I’ve grown away from most of the food I ate as a child, living far from the south now. But when I have something that’s cooked the way it was when I was a kid (especially something simple like rough crusty cornbread, mandatorily unsweetened), it hits what “comfort food” marketers are trying to replicate. I’m sure birds who eat that specific berry instead of the similar-looking but slightly poisonous one feel much the same sense of comfort.

I would give a good cornbread recipe to wrap this comment up with a Campbell’s-soup-like ribbon but it’s nearly impossible to get the right kind of corn meal if you’re not in the South. Have your southern friends send you some White Lily cornbread mix and follow the directions.


Watson Aname 12.16.08 at 8:41 pm

And here we are, 75 years later, and the best tinned soups are still mediocre, the best pre-made soup stocks not even that. That’s progress for you!

I’m with you on the odd place that comfort foods can take you. Sounds like an interesting book, too.


Buster 12.16.08 at 9:08 pm

The “mushrooms and cream” you mention in the second graf is the same as Campbell’s “cream of mushroom” soup, right? Is this one of those varies-by-side-of-Atlantic labels?

Assuming yes, that is exactly the Stroganoff I grew up with, served either over egg noodles or rice, depending on children’s demands of the day.

A friend and I just had a terrific holiday party with midwestern American food as the theme. I made 7-up salad (jello, whipped cream, canned fruit, marshmallows and shredded cheddar cheese) and he made cream-of-mushroom based “tater tot casserole.” Wouldn’t want it more than once a year, but it did us right for the night.


giotto 12.16.08 at 9:20 pm

Here at McGill student groups raise funds by selling snacks outside the classroom where I lectured this semester; a popular item was grilled cheese sandwiches, which smell like comfort to me. In my parents’ house, grilled cheese sandwiches (bland white bread, American “cheese,” grilled in margarine, of course) ALWAYS were served with Campbell’s Tomato Soup. I asked my class if it had been the same in their houses, and a surprising number of hands went up. I’ve wondered ever since where that combination comes from. Must have something to do with a Campbell’s marketing campaign, or a recipe booklet, or a Campbell’s Quick and Easy Lunch Ideas (or some such) ad in Better Homes and Gardens ca. 1950… I should have asked how many of them grew up with tuna fish casserole, with the dreaded Campbell’s Cream of Mushroom soup (and the broken potato chips sprinkled over the top) or that damned green bean casserole with Cream of Mushroom soup, canned water chestnuts and those pre-fab onion rings on top.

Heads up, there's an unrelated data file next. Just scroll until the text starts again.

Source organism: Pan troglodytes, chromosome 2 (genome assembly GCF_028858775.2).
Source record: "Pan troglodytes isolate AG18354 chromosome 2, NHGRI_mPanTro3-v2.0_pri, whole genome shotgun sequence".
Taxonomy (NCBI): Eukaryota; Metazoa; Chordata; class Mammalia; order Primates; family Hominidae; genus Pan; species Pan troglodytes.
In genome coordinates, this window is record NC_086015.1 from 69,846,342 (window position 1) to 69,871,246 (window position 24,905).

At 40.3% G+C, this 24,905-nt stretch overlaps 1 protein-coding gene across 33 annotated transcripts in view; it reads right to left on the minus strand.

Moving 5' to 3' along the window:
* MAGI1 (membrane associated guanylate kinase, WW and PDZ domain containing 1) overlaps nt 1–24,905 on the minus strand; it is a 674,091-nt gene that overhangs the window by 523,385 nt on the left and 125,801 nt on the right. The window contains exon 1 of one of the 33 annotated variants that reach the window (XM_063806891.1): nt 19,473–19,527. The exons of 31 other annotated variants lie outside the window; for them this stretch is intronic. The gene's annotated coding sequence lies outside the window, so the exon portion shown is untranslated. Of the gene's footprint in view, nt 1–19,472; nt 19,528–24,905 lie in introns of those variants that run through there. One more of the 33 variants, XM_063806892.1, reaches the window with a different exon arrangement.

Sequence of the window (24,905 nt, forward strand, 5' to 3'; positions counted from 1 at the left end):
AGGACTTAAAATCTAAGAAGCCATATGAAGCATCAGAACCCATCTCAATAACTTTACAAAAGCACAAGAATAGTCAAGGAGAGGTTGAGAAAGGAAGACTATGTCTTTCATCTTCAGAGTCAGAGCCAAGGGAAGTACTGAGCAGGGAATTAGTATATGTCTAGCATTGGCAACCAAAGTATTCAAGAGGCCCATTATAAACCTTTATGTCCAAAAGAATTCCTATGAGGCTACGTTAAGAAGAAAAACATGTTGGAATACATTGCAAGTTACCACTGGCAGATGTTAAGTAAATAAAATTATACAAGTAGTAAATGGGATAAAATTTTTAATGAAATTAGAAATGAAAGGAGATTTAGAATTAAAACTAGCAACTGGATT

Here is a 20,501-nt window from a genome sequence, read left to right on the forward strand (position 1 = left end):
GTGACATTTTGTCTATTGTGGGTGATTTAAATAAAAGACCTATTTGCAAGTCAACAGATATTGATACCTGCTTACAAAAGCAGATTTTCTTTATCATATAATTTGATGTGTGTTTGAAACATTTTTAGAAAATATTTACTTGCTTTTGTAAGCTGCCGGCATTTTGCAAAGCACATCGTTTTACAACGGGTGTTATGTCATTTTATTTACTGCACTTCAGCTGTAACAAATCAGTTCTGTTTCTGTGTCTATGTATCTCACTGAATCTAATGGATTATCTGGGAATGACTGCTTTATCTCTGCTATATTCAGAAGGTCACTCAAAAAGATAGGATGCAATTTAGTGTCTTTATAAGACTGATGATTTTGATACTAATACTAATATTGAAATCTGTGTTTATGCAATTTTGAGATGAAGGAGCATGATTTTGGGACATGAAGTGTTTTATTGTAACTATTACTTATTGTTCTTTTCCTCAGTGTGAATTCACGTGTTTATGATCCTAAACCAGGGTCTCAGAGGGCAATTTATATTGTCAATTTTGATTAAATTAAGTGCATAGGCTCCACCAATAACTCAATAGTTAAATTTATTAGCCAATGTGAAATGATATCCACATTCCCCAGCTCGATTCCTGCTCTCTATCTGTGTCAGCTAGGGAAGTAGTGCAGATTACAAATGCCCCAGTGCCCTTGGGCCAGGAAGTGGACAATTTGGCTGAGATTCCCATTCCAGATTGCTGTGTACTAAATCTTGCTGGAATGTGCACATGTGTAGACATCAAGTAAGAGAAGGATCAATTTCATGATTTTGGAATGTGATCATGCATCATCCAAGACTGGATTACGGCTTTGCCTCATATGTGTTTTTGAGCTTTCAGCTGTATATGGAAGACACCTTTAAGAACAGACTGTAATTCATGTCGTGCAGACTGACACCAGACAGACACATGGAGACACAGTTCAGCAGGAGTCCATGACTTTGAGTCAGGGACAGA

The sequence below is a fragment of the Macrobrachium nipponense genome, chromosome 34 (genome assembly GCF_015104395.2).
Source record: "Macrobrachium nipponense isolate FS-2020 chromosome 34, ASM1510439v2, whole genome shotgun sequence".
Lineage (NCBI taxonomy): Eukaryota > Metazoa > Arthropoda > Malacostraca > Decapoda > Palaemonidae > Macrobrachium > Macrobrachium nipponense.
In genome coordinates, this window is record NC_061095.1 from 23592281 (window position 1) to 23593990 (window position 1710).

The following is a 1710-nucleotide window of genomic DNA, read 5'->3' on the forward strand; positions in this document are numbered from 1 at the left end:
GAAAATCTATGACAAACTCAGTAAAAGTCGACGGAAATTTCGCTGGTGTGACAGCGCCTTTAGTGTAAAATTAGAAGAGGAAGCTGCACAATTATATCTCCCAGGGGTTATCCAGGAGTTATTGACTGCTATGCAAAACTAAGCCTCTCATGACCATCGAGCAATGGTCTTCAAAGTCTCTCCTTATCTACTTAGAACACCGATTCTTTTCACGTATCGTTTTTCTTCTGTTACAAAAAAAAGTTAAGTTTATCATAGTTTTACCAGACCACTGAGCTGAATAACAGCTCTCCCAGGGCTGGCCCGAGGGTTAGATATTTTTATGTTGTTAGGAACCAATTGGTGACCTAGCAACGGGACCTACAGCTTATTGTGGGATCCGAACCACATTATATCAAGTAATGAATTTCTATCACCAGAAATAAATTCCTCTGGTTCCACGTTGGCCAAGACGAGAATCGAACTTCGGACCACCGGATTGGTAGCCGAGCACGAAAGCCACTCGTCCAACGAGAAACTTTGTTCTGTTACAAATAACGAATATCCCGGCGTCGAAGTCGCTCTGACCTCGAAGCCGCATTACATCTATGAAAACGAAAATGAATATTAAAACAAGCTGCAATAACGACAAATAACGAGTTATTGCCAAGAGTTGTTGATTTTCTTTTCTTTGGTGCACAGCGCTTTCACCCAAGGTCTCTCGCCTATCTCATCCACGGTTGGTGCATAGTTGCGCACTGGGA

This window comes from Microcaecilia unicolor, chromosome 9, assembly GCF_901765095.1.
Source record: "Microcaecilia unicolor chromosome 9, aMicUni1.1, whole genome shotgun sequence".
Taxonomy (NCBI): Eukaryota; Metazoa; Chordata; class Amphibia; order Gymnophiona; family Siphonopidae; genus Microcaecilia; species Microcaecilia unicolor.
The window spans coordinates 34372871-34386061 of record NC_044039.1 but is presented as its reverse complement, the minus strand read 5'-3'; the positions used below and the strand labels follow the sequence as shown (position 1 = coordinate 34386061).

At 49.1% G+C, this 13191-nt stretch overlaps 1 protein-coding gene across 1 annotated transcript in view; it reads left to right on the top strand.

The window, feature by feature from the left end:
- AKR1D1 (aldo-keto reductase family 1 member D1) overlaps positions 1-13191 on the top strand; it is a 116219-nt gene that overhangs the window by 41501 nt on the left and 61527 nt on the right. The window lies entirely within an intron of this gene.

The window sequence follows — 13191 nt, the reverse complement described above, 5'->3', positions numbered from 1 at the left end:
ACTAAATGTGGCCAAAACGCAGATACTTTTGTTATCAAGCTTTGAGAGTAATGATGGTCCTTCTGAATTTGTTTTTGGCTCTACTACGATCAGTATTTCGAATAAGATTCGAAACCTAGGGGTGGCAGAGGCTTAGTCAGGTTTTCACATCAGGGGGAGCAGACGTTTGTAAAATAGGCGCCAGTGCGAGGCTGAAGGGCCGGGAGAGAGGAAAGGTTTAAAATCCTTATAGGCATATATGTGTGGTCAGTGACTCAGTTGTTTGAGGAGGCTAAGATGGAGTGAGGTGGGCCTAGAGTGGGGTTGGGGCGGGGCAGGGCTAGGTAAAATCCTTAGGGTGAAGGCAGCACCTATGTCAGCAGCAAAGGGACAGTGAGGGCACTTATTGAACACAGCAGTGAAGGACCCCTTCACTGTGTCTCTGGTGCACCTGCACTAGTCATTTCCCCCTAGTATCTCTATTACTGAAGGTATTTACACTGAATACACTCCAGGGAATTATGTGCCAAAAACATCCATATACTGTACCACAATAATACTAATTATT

God willing, I’ll never have to eat any of those again.

And don’t get me started on Jell-O salads. . . .


tariqata 12.16.08 at 9:54 pm

It is interesting what we find ourselves liking foodwise.

I actually grew up really hating Campbell’s soup – especially tomato soup – by itself, and we never used it in cooking. But, after I moved out on my own, my grandmother gave me a crockpot and a book of recipes for it, one of which was green beans and barley made with cream of mushroom soup, and it is astonishingly tasty.

I just don’t tell anyone what the base is.


Brennen 12.16.08 at 10:00 pm

This is a wonderful post.

In our house, grilled cheese was Velveeta on sliced bread with margarine spread on both sides before it went on the griddle, Campbell’s Tomato Soup on the side. Macaroni & Cheese, similarly, had to be made with Velveeta. My parents no longer cook much like their own parents did, but I think these things are vestiges of a wholehearted post-depression / post-war midwestern embrace of convenient, “modern” foods. My dad’s mom had cooked with lard on a woodburning stove, and she was perfectly happy to embrace Crisco and an electric range…

(I’ve been thinking for a while that this all has a lot to do with why people in places like Nebraska, Kansas, and Missouri are so obviously committing slow suicide with their eating habits.)


Jared 12.16.08 at 10:06 pm

The McCarthy novel sounds fun. It’s strange that these family dinners are seemingly so similar to everyone’s dreaded institutional meals. As in Pynchon’s Vineland (1990) when Prairie Gates teaches the Ninjettes how to cook Spinach Casserole using the Universal Binding Ingrediant, which is cream of mushroom soup. It’s a big hit.

“What were you going to serve them?” she couldn’t help asking.
“Dip,” chirped a Mill Valley real-estate agent.
“Smores,” chuckled a Milpitas scoutmaster, “with maple syrup.”
“New England Boiled Dinner,” replied an ex-institutional inmate with a shudder.

Part of the joke being that Pynchon comes from an old New England family and probably had lots of that as a child.


Brennen 12.16.08 at 10:15 pm

Might the essential difference (and the source of horror) be that institutional meals are prepared at scale?


Righteous Bubba 12.16.08 at 10:22 pm

Merry Christmas!


mollymooly 12.16.08 at 10:28 pm

For my first attempt at culinary creativity, I did not want to be too elaborate. I steeped haricots blancs overnight and simmered till al dente; then added ripe plum tomatoes, salt, pepper, and some turmeric; and left for 20 mins in a moderate oven. Yes, you’re way ahead of me.


Bloix 12.16.08 at 10:29 pm

I have actually been served chile over Fritos, as if it were edible food.


Barry 12.16.08 at 11:32 pm

Bloix, IIRC it’s called a Frito pie, or chili pie. It was, of course, invented in Texas. Probably by cowboys, who couldn’t get fresh bread on the cattle drives :)

Maria: “We competed for second helpings by gnawing off every bit of flesh till the cob was as bald as a loofah.”